May I suggest a simple solution to the subject of bicycles versus pedestrians that is currently the buzz and appears to be far from being resolved.
As the practice has been, the one who drives a larger vehicle is always at fault.
So, a lorry driver will be liable for any accident caused involving a smaller vehicle, like a car or a motorcycle.
The driver of a car will naturally, then, be conscious of not hitting a cyclist or a pedestrian, as he will be the first person to be blamed.
Singapore should apply this principle to the interaction between cyclists and pedestrians.
It may take legislation or a campaign to bring this to reality, but it is worth the effort - cyclists will then be more mindful of pedestrians if they know they will be the first to be blamed, until proven otherwise.
This will prompt any reckless cyclist to think before he risks making a dangerous move.
Singaporeans are generally courteous and do not like to be involved in accidents, as far as possible. But the callous cyclist does not realise the danger he poses to pedestrians.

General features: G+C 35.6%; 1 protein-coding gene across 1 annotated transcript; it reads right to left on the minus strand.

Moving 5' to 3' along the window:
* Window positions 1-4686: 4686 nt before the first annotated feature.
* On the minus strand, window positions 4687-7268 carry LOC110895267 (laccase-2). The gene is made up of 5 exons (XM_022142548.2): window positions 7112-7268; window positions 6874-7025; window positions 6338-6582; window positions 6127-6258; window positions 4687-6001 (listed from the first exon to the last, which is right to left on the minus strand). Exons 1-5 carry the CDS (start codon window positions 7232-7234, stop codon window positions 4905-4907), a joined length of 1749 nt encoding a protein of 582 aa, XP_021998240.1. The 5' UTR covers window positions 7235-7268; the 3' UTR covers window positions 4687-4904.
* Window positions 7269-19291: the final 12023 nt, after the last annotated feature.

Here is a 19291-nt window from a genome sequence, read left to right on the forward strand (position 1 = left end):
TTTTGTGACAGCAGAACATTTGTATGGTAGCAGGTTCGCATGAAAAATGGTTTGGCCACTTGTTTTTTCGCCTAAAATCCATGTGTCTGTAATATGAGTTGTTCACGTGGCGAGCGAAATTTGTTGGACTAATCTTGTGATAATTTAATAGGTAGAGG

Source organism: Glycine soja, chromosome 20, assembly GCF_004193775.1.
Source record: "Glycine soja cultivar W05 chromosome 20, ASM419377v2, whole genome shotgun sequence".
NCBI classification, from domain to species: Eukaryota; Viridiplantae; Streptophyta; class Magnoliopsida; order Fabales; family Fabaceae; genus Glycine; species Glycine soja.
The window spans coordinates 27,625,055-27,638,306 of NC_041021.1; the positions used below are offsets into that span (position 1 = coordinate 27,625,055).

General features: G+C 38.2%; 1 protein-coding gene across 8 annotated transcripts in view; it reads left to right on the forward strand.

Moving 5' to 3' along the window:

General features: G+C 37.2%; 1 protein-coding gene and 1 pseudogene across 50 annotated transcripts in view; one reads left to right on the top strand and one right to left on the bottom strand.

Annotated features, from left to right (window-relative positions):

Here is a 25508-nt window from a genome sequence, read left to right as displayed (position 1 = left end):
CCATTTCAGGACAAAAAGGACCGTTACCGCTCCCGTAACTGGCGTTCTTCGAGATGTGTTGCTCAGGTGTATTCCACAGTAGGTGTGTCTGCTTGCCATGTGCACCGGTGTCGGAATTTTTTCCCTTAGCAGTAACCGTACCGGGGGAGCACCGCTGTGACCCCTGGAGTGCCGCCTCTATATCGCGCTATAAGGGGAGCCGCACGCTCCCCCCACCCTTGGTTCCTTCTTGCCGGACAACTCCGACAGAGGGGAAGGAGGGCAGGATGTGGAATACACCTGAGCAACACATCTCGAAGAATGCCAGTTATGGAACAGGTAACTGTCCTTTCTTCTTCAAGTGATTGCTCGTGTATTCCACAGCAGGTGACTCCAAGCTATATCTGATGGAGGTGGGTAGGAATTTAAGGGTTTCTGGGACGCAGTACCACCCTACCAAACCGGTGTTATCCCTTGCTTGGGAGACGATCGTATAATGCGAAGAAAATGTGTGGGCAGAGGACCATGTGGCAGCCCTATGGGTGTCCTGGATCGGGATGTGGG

My husband was hit by a cyclist while crossing a traffic junction when the green man was in his favour.
The cyclist was adamant that it was not his fault, but a driver of a car who had stopped in front of them told him that he was the one at fault for not stopping when an older person was walking in front of him.
The encroachment of more cyclists into what was once the preserve of pedestrians has got many people riled up.
But we must find a way for cyclists and pedestrians to share the space, such that both healthy activities - walking and cycling - can be promoted.
Vivien Tan (Mrs)